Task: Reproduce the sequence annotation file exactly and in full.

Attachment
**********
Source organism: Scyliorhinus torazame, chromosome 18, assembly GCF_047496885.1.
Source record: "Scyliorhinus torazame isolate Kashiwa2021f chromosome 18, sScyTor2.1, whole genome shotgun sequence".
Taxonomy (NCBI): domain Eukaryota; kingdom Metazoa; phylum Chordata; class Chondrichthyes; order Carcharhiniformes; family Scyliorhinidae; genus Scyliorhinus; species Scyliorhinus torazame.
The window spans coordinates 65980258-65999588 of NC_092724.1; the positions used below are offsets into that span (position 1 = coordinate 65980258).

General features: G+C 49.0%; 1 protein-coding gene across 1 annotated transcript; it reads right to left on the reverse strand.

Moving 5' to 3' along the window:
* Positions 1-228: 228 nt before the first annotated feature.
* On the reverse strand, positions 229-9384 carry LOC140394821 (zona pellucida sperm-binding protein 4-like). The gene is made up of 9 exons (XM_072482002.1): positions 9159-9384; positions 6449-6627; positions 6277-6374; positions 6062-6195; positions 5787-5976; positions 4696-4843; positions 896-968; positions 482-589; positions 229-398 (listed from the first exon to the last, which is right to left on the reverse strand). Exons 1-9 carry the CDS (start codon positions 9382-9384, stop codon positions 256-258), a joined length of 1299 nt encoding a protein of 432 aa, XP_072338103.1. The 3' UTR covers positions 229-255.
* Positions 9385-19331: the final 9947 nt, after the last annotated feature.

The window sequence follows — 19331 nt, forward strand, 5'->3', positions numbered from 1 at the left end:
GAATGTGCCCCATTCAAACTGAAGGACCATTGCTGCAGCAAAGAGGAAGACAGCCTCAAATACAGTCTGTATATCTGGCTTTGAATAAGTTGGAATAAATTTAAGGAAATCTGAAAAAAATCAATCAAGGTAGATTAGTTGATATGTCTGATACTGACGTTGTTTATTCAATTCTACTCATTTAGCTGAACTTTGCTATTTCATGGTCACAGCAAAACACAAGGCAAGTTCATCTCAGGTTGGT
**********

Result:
Source organism: Scyliorhinus torazame, chromosome 18, assembly GCF_047496885.1.
Source record: "Scyliorhinus torazame isolate Kashiwa2021f chromosome 18, sScyTor2.1, whole genome shotgun sequence".
Taxonomy (NCBI): domain Eukaryota; kingdom Metazoa; phylum Chordata; class Chondrichthyes; order Carcharhiniformes; family Scyliorhinidae; genus Scyliorhinus; species Scyliorhinus torazame.
The window spans coordinates 65980258-65999588 of NC_092724.1; the positions used below are offsets into that span (position 1 = coordinate 65980258).

General features: G+C 49.0%; 1 protein-coding gene across 1 annotated transcript; it reads right to left on the reverse strand.

Moving 5' to 3' along the window:
* Positions 1-228: 228 nt before the first annotated feature.
* On the reverse strand, positions 229-9384 carry LOC140394821 (zona pellucida sperm-binding protein 4-like). The gene is made up of 9 exons (XM_072482002.1): positions 9159-9384; positions 6449-6627; positions 6277-6374; positions 6062-6195; positions 5787-5976; positions 4696-4843; positions 896-968; positions 482-589; positions 229-398 (listed from the first exon to the last, which is right to left on the reverse strand). Exons 1-9 carry the CDS (start codon positions 9382-9384, stop codon positions 256-258), a joined length of 1299 nt encoding a protein of 432 aa, XP_072338103.1. The 3' UTR covers positions 229-255.
* Positions 9385-19331: the final 9947 nt, after the last annotated feature.

The window sequence follows — 19331 nt, forward strand, 5'->3', positions numbered from 1 at the left end:
GAATGTGCCCCATTCAAACTGAAGGACCATTGCTGCAGCAAAGAGGAAGACAGCCTCAAATACAGTCTGTATATCTGGCTTTGAATAAGTTGGAATAAATTTAAGGAAATCTGAAAAAAATCAATCAAGGTAGATTAGTTGATATGTCTGATACTGACGTTGTTTATTCAATTCTACTCATTTAGCTGAACTTTGCTATTTCATGGTCACAGCAAAACACAAGGCAAGTTCATCTCAGGTTGGT